This goes out to the two people who asked me why I hated La La Land so much. I’m sure you’re regretting that now.
I’ve loved musicals since I saw Singin’ in the Rain the first time as a kid. The singing, the dancing, the sets, the costumes, the actors. I loved everything about musicals and I’ve watched them feverishly since then. Bollywood’s enhanced dramatics are just as irresistible. So when La La Land came out naturally the assumption was that I would love this movie.
Modern singing, dancing, Ryan Gosling, Emma Stone, what could be there to dislike?
Let me just roll up my sleeves and start at the beginning, the beginning that comes out of nowhere and includes no principal leads. It’s a nice number that tells you absolutely nothing about what you’re going to watch.
Then we meet the two most unlikable leads in a long time. Ryan Gosling is condescending, a know-it-all, and never able to admit defeat or error. What he finds to like in Emma Stone is baffling. It also seems like a role he’s tailor made for. He embodies it too naturally and is so awful that I felt surely he’s familiar with the personality type.
Emma Stone plays an aspiring actress. Despite the fact that obviously at one point in her career she didn’t have to play this role, she embodied this role, it’s tough to see her as the mousey, timid, self-doubter that she plays in this movie. She has several genuine moments of sparkle that remind me of why she’s so likable in all her other movies, but here the spark is only shown as an anecdotal and random trait.
Neither can sing or dance and while the film tries to use these rough edges in a charming way, what happens is parody shtick of all the great classic charming moments of the old classics. The banter in their dances feels forced given the speaking tenor of their relationship, and the romance of their singing and the sets employed feels trite next to the rough, uneven and unremarkable dialogue of their meet-cute and subsequent falling out.
The concept of a modern day jazz pianist rescuing jazz from itself to bring back to dark night clubs would also be charming, if not for the insufferable, arrogant lead. I was so against our hero that I was actively rooting for John Legend’s character who is half-heartedly played as a “villain”. Naturally, in a movie like this the only villains are the leads themselves, but he must of course play the negative catalyst, trying to do something unique with jazz music which makes it an abomination to jazz in general. Naturally.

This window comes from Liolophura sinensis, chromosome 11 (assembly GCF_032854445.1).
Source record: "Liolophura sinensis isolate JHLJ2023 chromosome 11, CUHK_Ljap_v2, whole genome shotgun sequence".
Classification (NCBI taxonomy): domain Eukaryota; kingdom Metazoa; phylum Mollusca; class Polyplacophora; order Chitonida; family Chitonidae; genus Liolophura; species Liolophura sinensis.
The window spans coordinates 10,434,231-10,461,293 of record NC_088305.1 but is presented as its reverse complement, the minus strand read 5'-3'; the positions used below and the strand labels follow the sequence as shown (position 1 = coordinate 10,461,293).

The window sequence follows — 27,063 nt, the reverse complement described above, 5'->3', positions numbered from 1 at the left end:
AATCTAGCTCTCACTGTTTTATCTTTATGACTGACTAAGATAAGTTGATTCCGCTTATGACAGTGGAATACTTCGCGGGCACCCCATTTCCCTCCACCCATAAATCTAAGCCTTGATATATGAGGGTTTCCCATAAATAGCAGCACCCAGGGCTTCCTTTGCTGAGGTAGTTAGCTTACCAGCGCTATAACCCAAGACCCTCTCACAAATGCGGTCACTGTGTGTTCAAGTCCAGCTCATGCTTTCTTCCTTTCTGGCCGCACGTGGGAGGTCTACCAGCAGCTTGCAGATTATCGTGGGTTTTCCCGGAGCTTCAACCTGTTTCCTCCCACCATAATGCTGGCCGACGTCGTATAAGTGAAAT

There are no other side-characters of import or note. None with speaking roles, no good cameos, nothing to distract us from these two ill-suited individuals who we’re just waiting to break up for the entire length of the movie.
There is one charming scene, and that’s it’s ending. It’s a fast montage of what might have been and it gives us a fresh tempo, something to get the heart beating again, and for a moment there’s a small amount of regret that they’ll never be able to have this idealized world they could never have held onto. And it passes and the credits roll.
The costumes were lovely, the sets were creative, the colors were memorable. I’d like to forget all the rest.
I realize that musicals are rare these days, which means that for the most part we’re content with a musical existing and demand no more from it than that. It doesn’t have to be good it just has to remind us of the good movies we watched before, or could have watched if we could stand to go all the way through a movie made before our birth year.
If i want to see an arrogant, insufferable know-it-all fall in love with an ingenue, struggling actress trying to make it in Hollywood, I’ll watch Singin’ in the Rain again.
So thank you, La La Land for reminding me through tepid call backs and shoddy footwork of a true classic, thanks for getting me back to Singin’ in the Rain.